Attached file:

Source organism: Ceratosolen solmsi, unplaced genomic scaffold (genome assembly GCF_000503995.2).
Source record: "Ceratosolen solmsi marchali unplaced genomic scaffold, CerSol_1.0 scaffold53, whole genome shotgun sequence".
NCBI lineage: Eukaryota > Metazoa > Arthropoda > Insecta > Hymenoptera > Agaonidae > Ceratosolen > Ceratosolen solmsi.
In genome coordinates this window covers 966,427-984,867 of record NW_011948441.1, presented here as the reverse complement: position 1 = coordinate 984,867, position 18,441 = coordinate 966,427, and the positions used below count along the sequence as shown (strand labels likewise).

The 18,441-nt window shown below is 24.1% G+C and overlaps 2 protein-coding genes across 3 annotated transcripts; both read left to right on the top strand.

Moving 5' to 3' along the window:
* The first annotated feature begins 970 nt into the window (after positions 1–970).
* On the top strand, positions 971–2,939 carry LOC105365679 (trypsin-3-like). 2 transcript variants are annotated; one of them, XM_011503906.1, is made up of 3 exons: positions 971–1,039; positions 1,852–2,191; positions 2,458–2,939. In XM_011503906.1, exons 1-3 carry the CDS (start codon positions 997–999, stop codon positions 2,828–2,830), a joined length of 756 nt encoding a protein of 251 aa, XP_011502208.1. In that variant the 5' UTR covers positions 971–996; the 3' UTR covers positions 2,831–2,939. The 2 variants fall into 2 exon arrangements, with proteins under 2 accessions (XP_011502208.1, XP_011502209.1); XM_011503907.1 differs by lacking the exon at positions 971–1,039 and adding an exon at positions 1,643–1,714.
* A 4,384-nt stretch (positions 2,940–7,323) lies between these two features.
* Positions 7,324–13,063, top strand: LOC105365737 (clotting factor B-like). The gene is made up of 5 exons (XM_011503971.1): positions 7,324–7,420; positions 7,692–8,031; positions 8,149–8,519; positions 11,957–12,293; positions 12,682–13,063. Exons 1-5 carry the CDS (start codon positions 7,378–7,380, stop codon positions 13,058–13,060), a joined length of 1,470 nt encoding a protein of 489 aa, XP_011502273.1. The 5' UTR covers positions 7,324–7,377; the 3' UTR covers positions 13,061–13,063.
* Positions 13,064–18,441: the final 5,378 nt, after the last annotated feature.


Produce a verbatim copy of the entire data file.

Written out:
Source organism: Ceratosolen solmsi, unplaced genomic scaffold (genome assembly GCF_000503995.2).
Source record: "Ceratosolen solmsi marchali unplaced genomic scaffold, CerSol_1.0 scaffold53, whole genome shotgun sequence".
NCBI lineage: Eukaryota > Metazoa > Arthropoda > Insecta > Hymenoptera > Agaonidae > Ceratosolen > Ceratosolen solmsi.
In genome coordinates this window covers 966,427-984,867 of record NW_011948441.1, presented here as the reverse complement: position 1 = coordinate 984,867, position 18,441 = coordinate 966,427, and the positions used below count along the sequence as shown (strand labels likewise).

The 18,441-nt window shown below is 24.1% G+C and overlaps 2 protein-coding genes across 3 annotated transcripts; both read left to right on the top strand.

Moving 5' to 3' along the window:
* The first annotated feature begins 970 nt into the window (after positions 1–970).
* On the top strand, positions 971–2,939 carry LOC105365679 (trypsin-3-like). 2 transcript variants are annotated; one of them, XM_011503906.1, is made up of 3 exons: positions 971–1,039; positions 1,852–2,191; positions 2,458–2,939. In XM_011503906.1, exons 1-3 carry the CDS (start codon positions 997–999, stop codon positions 2,828–2,830), a joined length of 756 nt encoding a protein of 251 aa, XP_011502208.1. In that variant the 5' UTR covers positions 971–996; the 3' UTR covers positions 2,831–2,939. The 2 variants fall into 2 exon arrangements, with proteins under 2 accessions (XP_011502208.1, XP_011502209.1); XM_011503907.1 differs by lacking the exon at positions 971–1,039 and adding an exon at positions 1,643–1,714.
* A 4,384-nt stretch (positions 2,940–7,323) lies between these two features.
* Positions 7,324–13,063, top strand: LOC105365737 (clotting factor B-like). The gene is made up of 5 exons (XM_011503971.1): positions 7,324–7,420; positions 7,692–8,031; positions 8,149–8,519; positions 11,957–12,293; positions 12,682–13,063. Exons 1-5 carry the CDS (start codon positions 7,378–7,380, stop codon positions 13,058–13,060), a joined length of 1,470 nt encoding a protein of 489 aa, XP_011502273.1. The 5' UTR covers positions 7,324–7,377; the 3' UTR covers positions 13,061–13,063.
* Positions 13,064–18,441: the final 5,378 nt, after the last annotated feature.